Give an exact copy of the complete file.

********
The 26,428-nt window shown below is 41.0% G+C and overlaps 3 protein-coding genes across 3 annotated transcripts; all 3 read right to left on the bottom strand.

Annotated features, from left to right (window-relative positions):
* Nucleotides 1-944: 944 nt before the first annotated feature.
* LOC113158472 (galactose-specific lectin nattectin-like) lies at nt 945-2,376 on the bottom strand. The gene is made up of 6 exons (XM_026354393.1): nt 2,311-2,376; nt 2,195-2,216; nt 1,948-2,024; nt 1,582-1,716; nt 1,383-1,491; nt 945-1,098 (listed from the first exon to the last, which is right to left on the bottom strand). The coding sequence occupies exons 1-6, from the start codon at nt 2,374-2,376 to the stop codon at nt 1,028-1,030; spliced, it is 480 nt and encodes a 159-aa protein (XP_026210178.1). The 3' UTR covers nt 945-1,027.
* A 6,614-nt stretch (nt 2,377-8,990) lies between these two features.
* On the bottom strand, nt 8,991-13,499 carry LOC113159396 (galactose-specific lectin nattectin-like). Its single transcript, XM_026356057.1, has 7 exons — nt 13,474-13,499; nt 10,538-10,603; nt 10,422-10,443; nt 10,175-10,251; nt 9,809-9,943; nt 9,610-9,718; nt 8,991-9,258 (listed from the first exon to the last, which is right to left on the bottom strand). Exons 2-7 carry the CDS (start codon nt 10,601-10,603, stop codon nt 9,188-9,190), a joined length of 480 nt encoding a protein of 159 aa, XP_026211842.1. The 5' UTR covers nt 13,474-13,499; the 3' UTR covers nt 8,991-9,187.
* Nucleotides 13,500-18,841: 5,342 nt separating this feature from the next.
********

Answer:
The 26,428-nt window shown below is 41.0% G+C and overlaps 3 protein-coding genes across 3 annotated transcripts; all 3 read right to left on the bottom strand.

Annotated features, from left to right (window-relative positions):
* Nucleotides 1-944: 944 nt before the first annotated feature.
* LOC113158472 (galactose-specific lectin nattectin-like) lies at nt 945-2,376 on the bottom strand. The gene is made up of 6 exons (XM_026354393.1): nt 2,311-2,376; nt 2,195-2,216; nt 1,948-2,024; nt 1,582-1,716; nt 1,383-1,491; nt 945-1,098 (listed from the first exon to the last, which is right to left on the bottom strand). The coding sequence occupies exons 1-6, from the start codon at nt 2,374-2,376 to the stop codon at nt 1,028-1,030; spliced, it is 480 nt and encodes a 159-aa protein (XP_026210178.1). The 3' UTR covers nt 945-1,027.
* A 6,614-nt stretch (nt 2,377-8,990) lies between these two features.
* On the bottom strand, nt 8,991-13,499 carry LOC113159396 (galactose-specific lectin nattectin-like). Its single transcript, XM_026356057.1, has 7 exons — nt 13,474-13,499; nt 10,538-10,603; nt 10,422-10,443; nt 10,175-10,251; nt 9,809-9,943; nt 9,610-9,718; nt 8,991-9,258 (listed from the first exon to the last, which is right to left on the bottom strand). Exons 2-7 carry the CDS (start codon nt 10,601-10,603, stop codon nt 9,188-9,190), a joined length of 480 nt encoding a protein of 159 aa, XP_026211842.1. The 5' UTR covers nt 13,474-13,499; the 3' UTR covers nt 8,991-9,187.
* Nucleotides 13,500-18,841: 5,342 nt separating this feature from the next.